Getting sick from dried African veggies made Toyin Kayo-Ajayi think about how he could get his hands on fresh Nigerian produce in British Columbia.

He says the dried stuff isn’t bad, but that it’s nowhere near the same. Plus, he says, there’s so much potential to grow it in B.C.

“I got sick ... and I was like, ‘OK, you know what? Maybe we should have a farm here in Canada that grows some of our tropical vegetables. We can grow it in an organic way,'” he said.

“When I would have a kid here, they would actually never have that experience of what they would get back home, so I’m going to try and bring it alive.”

A hunter and a farmer all his life, Kayo-Ajayi says the skills and attitudes he developed as a child have informed his latest venture — the Africa Village Retreat. He’s the founder and president of Kara-Kata Afrobeat Society, a Vancouver-based non-profit that connects people through music, art, culture and food. The retreat, outside Mission, B.C., will host an organic farm where Kayo-Ajayi and his team will grow African vegetables and practise sustainable farming.

To put it simply, it has long been Kayo-Ajayi’s dream to grow and share Nigerian vegetables in Canada. He purchased the property in November 2019 and has been working to get it finished ever since. Last summer, they grew their first round of vegetables, which included some successful amaranth, a reddish-purple plant that is grown for its starchy seeds.

“It has always been what I wanted to do,” he said. “I’m all about people smiling, hanging out, eating together.”

Amaranth grown at Africa Village Retreat. Photo courtesy of Kara-Kata Afrobeat Society

Kayo-Ajayi has been involved in a farm in Nigeria since 2004, a project he now sees intersecting with what he’s doing in Canada. He grew up in the country, hunting with his grandfather; catching snakes. When he left, it was always his intention to work with people back home to grow food.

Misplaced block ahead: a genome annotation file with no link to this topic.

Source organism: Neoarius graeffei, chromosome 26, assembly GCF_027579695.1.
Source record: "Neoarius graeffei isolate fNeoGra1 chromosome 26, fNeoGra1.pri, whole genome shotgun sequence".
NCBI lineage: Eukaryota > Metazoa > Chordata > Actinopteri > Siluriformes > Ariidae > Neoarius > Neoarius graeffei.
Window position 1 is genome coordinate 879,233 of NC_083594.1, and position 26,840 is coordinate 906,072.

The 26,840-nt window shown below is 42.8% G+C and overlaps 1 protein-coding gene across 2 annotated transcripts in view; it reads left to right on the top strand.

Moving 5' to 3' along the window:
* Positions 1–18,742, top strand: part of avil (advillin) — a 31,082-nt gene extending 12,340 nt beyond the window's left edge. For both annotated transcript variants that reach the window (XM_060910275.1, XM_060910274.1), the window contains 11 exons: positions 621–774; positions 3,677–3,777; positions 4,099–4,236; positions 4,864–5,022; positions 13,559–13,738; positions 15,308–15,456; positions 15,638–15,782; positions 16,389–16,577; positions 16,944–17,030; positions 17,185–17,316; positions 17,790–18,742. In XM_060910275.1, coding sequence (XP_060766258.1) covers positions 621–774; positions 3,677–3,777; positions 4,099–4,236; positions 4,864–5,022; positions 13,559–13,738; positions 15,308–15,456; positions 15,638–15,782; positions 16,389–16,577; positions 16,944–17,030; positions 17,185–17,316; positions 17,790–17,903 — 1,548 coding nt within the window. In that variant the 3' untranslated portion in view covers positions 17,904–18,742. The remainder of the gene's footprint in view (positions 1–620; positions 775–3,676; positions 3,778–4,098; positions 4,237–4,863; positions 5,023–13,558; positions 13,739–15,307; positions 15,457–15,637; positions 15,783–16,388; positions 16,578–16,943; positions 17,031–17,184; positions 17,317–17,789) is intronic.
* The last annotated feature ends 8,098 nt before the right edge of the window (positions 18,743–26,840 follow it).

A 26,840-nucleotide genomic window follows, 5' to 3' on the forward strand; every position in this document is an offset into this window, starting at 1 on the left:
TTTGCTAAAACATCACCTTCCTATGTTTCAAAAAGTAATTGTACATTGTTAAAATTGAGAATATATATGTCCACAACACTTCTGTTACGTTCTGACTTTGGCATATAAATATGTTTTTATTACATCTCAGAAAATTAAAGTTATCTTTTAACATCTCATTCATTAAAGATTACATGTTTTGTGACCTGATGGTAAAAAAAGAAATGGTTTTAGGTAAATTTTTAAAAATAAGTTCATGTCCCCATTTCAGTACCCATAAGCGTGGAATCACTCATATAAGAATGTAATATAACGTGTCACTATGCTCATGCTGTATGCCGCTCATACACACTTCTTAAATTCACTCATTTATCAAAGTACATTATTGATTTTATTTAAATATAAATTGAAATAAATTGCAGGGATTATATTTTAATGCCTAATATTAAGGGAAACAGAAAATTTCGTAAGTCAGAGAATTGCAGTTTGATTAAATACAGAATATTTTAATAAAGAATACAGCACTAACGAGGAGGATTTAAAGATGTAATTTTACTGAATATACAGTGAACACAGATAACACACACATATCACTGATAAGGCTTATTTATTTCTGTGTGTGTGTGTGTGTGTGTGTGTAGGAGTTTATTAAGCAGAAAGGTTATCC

Over the years, he has worked to expand the initiative by gradually buying more farmland for people in Nigeria. The society recently purchased 50 acres of land in Igbara-Odo, Ekiti, where bamboo and palm oil crops have been flourishing.

“I work, I just keep buying the land, because I realized that, coming from a very poor background, that it’s what my people need. They need to be able to sustain themselves in a natural and organic way,” he said.

“It’s the African way. Music is life. Music is food. Food is life. Life is food,” says Toyin Kayo-Ajayi of the Kara-Kata Afrobeat Society. #BC #produce #agriculture

Kayo-Ajayi moved to Canada in 2001 to play professional soccer, but he soon switched gears and began by working on a dairy farm, which he did for over 10 years with the intention of sharing what he learned through the 50 Acres Plus Project.

Toyin Kayo-Ajayi's brother at their partner farm in Nigeria. Photo courtesy of Kara-Kata Afrobeat Society

“So, I’ve learned a lot, I love knowledge ... and I said, if I ever get the opportunity to go to the Western world to see how they do their mechanized farming, I will go into that, so I have something to take back home,” he said.

Food and farming isn’t all the Kara-Kata Afrobeat Society does — as the name suggests, a big part of the group is playing music. The society hosts an annual event in honour of Nigerian musician Fela Kuti, and plays at numerous festivals and events.

The society came together slowly and naturally, says Kayo-Ajayi. While busking at Kits Beach and other areas around Vancouver, he began to make connections with musicians and people in the city. Eventually, it turned into monthly jams where he would cook a big Nigerian meal. It’s the same sentiment he hopes to bring to the Africa Village Retreat — one rooted in music, food and togetherness.

Toyin Kayo-Ajayi and his son at the Africa Village Retreat property. Photo courtesy of Kara-Kata Afrobeat Society

It’s expected to take five years or so for the retreat to be finished, but Kayo-Ajayi says it could happen much quicker depending on funding. Eventually, it’ll include yurts and other spaces for people to stay on the property. The society will host its own events with music, food and gardening. The space will also be available for other people and organizations.

“It’s the African way. Music is life. Music is food. Food is life. Life is food,” he said.

“Now we’re going to grow the food, we’re going to make the food. And we’ll listen to the music at the farm ... it’ll connect us.”

Cloe Logan / Local Journalism Initiative / Canada’s National Observer

Toyin Kayo-Ajayi said he’d love to hear from anyone interested in getting involved via the society's website.



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I hope he doesn't think "mechanized farming" methods -- monocrops and the like -- will improve things anywhere. Might be a step backwards in terms of nutrition and sustainability.